Dr. Manny Alvarez: Barbara Bush focusing on comfort care -- What does this mean?

NEWYou can now listen to Fox News articles!

After a series of recent hospitalizations, former first lady Barbara Bush will not seek further medical treatment and will instead focus on comfort care for her failing health, according to a statement released by the family spokesman.

It’s heartbreaking news. The beloved former first lady, now 92, has been the rock of her family – including her husband, former President George H.W. Bush, and son, former President George W. Bush. Mrs. Bush even campaigned for son Jeb Bush during his 2016 presidential run.

As the matriarch of a family with five children, 14 grandchildren and seven great-grandchildren, I have no doubt that Mrs. Bush is surrounded by an abundance of love and support at this time. And according to the statement, her unwavering faith in God is helping her continue to be a “rock in the face of her failing health.”

Mrs. Bush has been treated for decades for a thyroid condition called Graves’ disease, which is an immune system disorder where the organ overproduces hormones. But according to the family, more recent hospitalizations have been for treatment of chronic obstructive pulmonary disease (COPD) and congestive heart failure.

In the wake of this news, many people may be wondering what exactly comfort care is. It’s often thought of in cases of people suffering long battles with cancer and other degenerative diseases, so Mrs. Bush’s brave decision leaves us wondering what comfort care means for the remainder of her life.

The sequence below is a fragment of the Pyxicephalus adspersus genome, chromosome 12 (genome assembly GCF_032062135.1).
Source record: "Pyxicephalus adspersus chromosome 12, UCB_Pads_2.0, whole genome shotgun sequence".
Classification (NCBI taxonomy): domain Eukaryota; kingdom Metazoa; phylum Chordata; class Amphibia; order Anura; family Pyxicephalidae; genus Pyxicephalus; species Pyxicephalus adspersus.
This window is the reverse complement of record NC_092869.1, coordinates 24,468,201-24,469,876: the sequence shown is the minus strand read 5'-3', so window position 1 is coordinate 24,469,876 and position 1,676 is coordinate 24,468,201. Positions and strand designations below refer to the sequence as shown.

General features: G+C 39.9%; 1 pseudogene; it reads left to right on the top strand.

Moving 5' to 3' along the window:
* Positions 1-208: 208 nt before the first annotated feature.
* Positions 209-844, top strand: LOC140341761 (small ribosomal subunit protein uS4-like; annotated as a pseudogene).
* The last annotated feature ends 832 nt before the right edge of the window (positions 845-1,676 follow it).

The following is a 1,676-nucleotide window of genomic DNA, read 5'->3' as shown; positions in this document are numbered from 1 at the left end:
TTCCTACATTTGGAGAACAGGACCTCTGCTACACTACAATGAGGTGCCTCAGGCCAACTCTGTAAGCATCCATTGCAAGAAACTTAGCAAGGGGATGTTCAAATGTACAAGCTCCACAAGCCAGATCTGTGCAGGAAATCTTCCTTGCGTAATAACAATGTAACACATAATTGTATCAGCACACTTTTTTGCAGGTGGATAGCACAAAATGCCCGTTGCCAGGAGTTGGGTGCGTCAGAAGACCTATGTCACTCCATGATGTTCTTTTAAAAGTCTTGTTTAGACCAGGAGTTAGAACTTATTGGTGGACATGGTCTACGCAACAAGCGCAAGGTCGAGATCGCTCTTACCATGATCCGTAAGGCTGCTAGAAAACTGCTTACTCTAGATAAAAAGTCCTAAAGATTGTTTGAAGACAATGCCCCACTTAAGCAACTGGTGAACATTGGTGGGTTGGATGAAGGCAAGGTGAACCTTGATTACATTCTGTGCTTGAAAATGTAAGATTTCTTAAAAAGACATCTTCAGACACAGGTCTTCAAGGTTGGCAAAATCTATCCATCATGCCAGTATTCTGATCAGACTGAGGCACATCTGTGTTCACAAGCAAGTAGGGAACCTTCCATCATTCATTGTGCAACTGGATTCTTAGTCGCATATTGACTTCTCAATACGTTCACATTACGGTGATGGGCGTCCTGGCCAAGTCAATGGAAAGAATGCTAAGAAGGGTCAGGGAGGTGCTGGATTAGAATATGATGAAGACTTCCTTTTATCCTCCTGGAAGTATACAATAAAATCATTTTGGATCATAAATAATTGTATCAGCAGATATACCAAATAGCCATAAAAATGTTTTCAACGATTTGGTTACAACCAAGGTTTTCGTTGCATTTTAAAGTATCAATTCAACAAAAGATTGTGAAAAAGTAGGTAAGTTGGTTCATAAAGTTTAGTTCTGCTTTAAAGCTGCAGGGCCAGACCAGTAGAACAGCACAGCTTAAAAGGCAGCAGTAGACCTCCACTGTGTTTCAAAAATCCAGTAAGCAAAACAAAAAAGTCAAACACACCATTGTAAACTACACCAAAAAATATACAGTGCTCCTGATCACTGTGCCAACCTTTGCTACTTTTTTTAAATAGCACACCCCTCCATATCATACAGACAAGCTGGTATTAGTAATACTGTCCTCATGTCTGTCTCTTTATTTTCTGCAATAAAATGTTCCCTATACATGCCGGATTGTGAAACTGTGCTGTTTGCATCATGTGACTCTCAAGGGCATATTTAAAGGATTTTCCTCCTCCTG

I spoke with my friend and colleague, Dr. Lisa Tank, head of geriatric medicine at Hackensack University Medical Center in New Jersey.

Q: What is comfort care?

A: Comfort care is truly a form of care that is very focused on symptom management. It is synonymous with palliative care and when there is a defined time span of less than six months of longevity then it does fall into hospice care. They can be used interchangeably and can be used in different settings: hospital, home and nursing home care.

Being in a hospital – constantly being woken up to get vitals checked, getting blood draws, going for scans in a strange environment – doesn’t provide a patient with a lot of comfort. So if your illness has accelerated and you’re ending up in the hospital, we would take a step back and start to talk about doing things at home for you where you are in your own environment, surrounded by ones you love on your own schedule.

Kudos to Mrs. Bush for saying “this is my goal.” Her goal is to stay at home and enjoy her time with her family. It is very important as far as patient and physician relationships go that the goals are talked about. Goals are very fluid and they reset depending on how the patient is feeling.

What happens in certain chronic diseases like COPD and congestive heart failure is that these are longstanding, and they can decompensate quite quickly, which is when you end up in the emergency room or hospital and the illness is seriously impacting your quality of life.

So with these kinds of diseases, we start to have these conversations early on, so that when we come to a point where a patient’s quality of life is compromised, we have a plan in place.